The Most Beautiful Opera Houses in the World


Rising from the Oslofjord inlet like an iceberg is the Oslo Opera House. Co.Design recently wrote about a faceted wall installation inside the modern performance space created by Danish-Icelandic artist, Olafur Eliasson. Glowing walls line the foyer, adding a striking effect. We felt inspired by the design and went searching for some of the most beautiful opera houses in the world. These grandiose venues conjure the drama, history, and craft associated with the art form. Take a trip around the world in our gallery, where we’ve selected 15 of the most stunning spaces for opera aficionados and architecture/design lovers.

Photo credit: David Leventi

Palais Garnier — Paris

Charles Garnier created the opulent real-life setting of Gaston Leroux’s 1911 novel, The Phantom of the Opera.

Photo credit: David Leventi

Metropolitan Opera — New York City

The Lincoln Center lobby features two murals by Marc Chagall, The Triumph of Music and The Sources of Music.

Photo via

Photo via

Sydney Opera House — Sydney

Construction on the distinctive opera house was completed in 1973. It’s a UNESCO World Heritage site.

Photo credit: David Leventi

La Scala — Milan

Over 230 years old, La Scala was originally lit with more than a thousand oil lamps. Hundreds of buckets filled with water were kept on hand in case of a fire.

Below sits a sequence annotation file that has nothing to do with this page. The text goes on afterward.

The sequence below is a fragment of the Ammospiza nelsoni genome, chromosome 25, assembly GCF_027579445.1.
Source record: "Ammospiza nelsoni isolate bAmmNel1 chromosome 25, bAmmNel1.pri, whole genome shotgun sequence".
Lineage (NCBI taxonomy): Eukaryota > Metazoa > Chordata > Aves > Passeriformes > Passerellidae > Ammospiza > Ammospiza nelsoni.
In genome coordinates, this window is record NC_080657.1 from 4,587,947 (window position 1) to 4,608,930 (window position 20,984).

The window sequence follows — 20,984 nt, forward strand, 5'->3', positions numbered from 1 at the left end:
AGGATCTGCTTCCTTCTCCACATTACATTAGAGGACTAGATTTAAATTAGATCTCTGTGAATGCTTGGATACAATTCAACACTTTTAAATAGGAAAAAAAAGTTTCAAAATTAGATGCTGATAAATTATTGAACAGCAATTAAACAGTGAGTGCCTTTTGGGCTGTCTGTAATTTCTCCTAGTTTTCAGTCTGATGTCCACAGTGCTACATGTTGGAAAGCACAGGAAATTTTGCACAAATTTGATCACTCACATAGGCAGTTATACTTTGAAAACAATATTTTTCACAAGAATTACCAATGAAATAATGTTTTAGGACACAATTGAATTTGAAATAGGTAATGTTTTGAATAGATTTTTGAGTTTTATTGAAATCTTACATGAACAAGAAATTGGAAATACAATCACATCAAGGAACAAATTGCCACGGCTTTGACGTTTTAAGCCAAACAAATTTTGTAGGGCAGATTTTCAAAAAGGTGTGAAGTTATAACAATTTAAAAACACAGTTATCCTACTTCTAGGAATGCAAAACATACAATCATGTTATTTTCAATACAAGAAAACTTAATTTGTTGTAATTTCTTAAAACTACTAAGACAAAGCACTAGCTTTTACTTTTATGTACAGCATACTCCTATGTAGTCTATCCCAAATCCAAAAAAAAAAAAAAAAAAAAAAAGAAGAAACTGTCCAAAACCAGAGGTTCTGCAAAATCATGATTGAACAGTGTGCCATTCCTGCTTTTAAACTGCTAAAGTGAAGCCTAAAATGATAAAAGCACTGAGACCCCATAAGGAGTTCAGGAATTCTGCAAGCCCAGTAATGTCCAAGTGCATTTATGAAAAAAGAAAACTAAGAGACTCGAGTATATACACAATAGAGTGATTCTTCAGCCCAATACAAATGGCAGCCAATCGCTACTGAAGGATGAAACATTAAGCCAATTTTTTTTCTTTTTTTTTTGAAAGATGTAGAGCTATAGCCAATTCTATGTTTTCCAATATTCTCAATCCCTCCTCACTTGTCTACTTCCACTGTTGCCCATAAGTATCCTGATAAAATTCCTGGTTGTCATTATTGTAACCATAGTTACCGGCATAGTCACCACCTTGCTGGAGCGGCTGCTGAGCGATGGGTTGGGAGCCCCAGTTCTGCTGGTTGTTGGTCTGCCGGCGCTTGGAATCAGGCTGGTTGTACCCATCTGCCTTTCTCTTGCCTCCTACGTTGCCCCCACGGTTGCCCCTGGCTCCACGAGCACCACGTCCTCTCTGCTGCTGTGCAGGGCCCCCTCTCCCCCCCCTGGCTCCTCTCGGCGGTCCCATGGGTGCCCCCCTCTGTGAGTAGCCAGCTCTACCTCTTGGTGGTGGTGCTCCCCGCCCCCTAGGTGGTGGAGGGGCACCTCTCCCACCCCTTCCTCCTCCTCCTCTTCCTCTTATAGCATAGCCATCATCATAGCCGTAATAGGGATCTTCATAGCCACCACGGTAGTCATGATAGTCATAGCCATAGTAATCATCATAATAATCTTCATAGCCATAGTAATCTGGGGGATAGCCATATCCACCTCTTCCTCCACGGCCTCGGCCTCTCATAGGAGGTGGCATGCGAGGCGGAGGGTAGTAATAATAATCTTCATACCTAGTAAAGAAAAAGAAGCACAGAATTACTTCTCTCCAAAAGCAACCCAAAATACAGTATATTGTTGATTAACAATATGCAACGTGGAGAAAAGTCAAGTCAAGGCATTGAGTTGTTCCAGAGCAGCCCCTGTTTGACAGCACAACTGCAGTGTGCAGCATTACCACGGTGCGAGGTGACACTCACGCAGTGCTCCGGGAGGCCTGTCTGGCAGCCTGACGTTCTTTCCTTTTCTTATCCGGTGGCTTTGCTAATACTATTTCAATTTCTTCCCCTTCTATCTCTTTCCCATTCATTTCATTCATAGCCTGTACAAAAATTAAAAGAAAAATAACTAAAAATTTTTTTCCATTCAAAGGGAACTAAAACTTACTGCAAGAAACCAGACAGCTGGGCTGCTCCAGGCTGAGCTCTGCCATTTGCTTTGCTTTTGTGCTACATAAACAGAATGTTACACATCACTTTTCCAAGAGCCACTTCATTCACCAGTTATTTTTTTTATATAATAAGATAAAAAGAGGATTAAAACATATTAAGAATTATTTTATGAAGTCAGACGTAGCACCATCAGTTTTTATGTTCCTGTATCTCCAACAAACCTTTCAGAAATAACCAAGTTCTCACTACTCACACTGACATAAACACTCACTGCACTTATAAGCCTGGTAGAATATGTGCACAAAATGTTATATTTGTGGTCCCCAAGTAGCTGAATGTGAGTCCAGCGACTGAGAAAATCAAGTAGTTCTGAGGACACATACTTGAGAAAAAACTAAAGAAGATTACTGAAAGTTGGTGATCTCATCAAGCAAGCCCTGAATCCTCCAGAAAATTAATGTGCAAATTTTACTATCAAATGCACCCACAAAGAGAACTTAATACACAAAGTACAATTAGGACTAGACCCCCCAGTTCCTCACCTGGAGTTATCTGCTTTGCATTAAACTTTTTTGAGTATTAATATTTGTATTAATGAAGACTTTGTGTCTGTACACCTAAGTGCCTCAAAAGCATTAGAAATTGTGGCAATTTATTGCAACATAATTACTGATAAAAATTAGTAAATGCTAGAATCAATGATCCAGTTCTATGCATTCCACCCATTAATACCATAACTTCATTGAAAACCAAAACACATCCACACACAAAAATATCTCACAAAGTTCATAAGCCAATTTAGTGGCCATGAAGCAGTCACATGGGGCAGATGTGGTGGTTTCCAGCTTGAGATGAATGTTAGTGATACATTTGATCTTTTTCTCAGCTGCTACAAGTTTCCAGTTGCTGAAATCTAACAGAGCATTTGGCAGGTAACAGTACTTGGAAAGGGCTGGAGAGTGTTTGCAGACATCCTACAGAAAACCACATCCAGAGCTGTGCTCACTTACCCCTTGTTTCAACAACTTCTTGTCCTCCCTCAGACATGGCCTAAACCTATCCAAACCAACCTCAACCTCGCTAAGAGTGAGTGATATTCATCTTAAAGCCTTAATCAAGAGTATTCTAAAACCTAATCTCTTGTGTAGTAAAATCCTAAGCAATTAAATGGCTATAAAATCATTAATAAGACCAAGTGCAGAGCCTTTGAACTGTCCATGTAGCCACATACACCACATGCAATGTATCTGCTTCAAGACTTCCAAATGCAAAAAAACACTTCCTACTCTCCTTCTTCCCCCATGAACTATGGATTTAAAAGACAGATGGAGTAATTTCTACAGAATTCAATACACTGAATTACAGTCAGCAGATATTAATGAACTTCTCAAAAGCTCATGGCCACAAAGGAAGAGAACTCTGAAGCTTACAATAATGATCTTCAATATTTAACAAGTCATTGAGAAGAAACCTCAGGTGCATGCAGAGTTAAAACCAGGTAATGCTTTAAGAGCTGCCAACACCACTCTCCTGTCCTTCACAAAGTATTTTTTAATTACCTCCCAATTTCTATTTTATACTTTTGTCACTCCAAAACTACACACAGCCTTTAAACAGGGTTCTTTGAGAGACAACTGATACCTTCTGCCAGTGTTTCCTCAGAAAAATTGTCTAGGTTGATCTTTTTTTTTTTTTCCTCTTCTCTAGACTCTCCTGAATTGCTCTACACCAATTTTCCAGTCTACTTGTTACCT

Photo credit: Adam Mørk

Copenhagen Opera House — Copenhagen

Construction on the Copenhagen Opera House ranks as one of the most expensive in the world — over $500 million for the modern building.

Photo via

Bolshoi Theatre — Moscow

The Bolshoi is one of the oldest companies in the world, founded in 1776.

Photo via

Royal Opera House — London

George Frideric Handel wrote several operas specifically for the Covent Garden house.

Photo via

Teatro Colón — Buenos Aires

The Colón has some of the best acoustics in the world.

Photo via

Mariinsky Theatre — Saint Petersburg

The name of the 1860 theater has changed five times (a reflection of politics). The building was originally called the Imperial Mariinsky Theatre.

Photo via

Teatro di San Carlo — Naples

Founded by the Bourbon King Charles VII, the Teatro is the oldest continuously active opera venue in Europe.

Photo via

L’Opéra Royal de Versailles — Versailles

The French opera house is built entirely of wood and painted to look like marble and stone in areas.

Photo via

Margravial Opera House — Bayreuth, Germany

Richard Wagner admired the opera house’s stage design before building his theater, Bayreuth Festspielhaus, nearby.

Photo credit: David Leventi

Drottningholm Palace Theatre — Stockholm

Opened in 1766, the intact baroque theater has its original features and stage machinery — including a wave machine, thunder machine, and flying chair (lowers people to the stage). They are still used in productions.

Photo credit: Jorge Royan

Estates Theatre — Prague

Milos Forman shot scenes of Mozart in Prague at the Estates to add an air of authenticity to his 1984 film, Amadeus. The real Mozart conducted the world premiere of his Don Giovanni at the Estates in 1787. The opera house is the only existing location where Mozart performed.

Photo via

Hungarian State Opera House — Budapest

The opera house was designed by well-known architect Miklós Ybl, and its double grand staircase is one of its most striking features.